We headed south on I-75 from Lexington, KY toward Knoxville, TN. The drive is easy and not too crowded until we near Knoxville where, as usual, city congestion ensues. In Knoxville we pickup I-40 eastbound through the Smokeys.
Shortly after we enter North Carolina we see that the westbound traffic has come to a slow crawl when traffic narrows to one lane. Around Valentine’s Day (2010) a rock slide closes westbound I-40 just east of the Tennessee/North Carolina line. I am told it took months and many millions to remove the rock and repair the roadway. Now crews are trying to stabilize the mountainside to reduce chances of another rock slide.
The traffic seemed to be backed up for 20 miles. The only alternatives are taking local mountain roads to Hot Springs, NC, and pick up I-40 westbound east of the slide. Or take I-26 north to I-81 south a significant detour. Many are caught off-guard by the traffic jam simply because they are unaware of the work until it is too late.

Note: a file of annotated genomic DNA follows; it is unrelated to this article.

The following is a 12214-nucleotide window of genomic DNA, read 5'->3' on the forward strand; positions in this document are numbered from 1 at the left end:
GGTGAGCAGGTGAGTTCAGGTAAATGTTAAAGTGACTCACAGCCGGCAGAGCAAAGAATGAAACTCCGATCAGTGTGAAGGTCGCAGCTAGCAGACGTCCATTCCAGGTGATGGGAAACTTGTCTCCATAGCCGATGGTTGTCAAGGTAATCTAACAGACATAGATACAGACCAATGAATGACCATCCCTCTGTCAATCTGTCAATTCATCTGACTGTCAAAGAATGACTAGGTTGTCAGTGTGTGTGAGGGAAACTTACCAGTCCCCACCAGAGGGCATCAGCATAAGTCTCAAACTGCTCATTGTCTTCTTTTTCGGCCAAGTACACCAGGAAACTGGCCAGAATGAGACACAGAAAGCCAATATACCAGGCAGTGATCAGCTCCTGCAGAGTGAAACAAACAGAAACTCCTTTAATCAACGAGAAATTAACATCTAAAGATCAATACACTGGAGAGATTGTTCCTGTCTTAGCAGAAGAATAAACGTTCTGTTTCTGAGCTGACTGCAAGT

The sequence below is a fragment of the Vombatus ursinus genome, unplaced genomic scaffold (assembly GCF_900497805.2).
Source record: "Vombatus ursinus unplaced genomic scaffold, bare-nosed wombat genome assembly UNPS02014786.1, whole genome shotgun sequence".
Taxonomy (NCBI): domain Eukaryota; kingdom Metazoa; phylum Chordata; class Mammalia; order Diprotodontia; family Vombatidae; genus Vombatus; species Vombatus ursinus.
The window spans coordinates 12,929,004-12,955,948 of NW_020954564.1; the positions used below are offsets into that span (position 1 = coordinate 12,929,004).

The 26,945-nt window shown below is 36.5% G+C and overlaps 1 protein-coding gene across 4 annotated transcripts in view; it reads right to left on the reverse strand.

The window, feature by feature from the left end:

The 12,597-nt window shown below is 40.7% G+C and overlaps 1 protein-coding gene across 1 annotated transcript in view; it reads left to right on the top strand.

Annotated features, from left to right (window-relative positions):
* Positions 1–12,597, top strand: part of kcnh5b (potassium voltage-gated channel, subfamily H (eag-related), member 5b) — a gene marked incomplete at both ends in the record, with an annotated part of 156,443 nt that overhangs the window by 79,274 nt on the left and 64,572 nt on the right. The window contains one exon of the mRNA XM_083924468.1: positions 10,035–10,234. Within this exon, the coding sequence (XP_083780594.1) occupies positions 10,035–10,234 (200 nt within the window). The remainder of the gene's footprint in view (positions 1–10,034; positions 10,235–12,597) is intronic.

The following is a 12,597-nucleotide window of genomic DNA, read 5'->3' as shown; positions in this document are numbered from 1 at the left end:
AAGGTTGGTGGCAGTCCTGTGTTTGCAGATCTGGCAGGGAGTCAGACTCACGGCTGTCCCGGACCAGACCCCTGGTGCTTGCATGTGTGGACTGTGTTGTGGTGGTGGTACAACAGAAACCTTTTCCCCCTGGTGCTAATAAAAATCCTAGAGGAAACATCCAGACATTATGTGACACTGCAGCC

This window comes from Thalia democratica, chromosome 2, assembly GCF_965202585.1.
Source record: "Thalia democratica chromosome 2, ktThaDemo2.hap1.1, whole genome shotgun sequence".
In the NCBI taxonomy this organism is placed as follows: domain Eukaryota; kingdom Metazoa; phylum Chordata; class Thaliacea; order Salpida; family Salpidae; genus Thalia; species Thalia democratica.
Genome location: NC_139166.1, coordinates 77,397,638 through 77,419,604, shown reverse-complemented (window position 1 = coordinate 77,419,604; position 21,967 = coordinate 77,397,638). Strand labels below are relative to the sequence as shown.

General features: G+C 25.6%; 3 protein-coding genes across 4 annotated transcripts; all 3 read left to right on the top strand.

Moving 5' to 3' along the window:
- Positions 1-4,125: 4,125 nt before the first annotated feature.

Everything is compacted in the Smokeys. The mountains are much smaller both in height and at the base. As the highway winds around them the curves are tighter. Speed limits are not suggestions. If they say 55 mph for trucks it is for a reason. Another difference is the exit ramps. You need to dive out of traffic and slow to 20 mph to make the curves without mishap. Entrance ramps are iffy sometimes they are really long and sometimes not. I guess it is all a matter of space.
Rest areas are compact not sprawling as the rest areas out west or to a lesser degree in the Midwest. Rest areas in the Smokeys are snugged-up between the highway and the mountain. The parking for semis and RVs is more like parallel parking, not the angled pull-through we are used to.
Traffic is generally heavier heading east. A plus is that most Interstates are at least 3 lanes in each direction.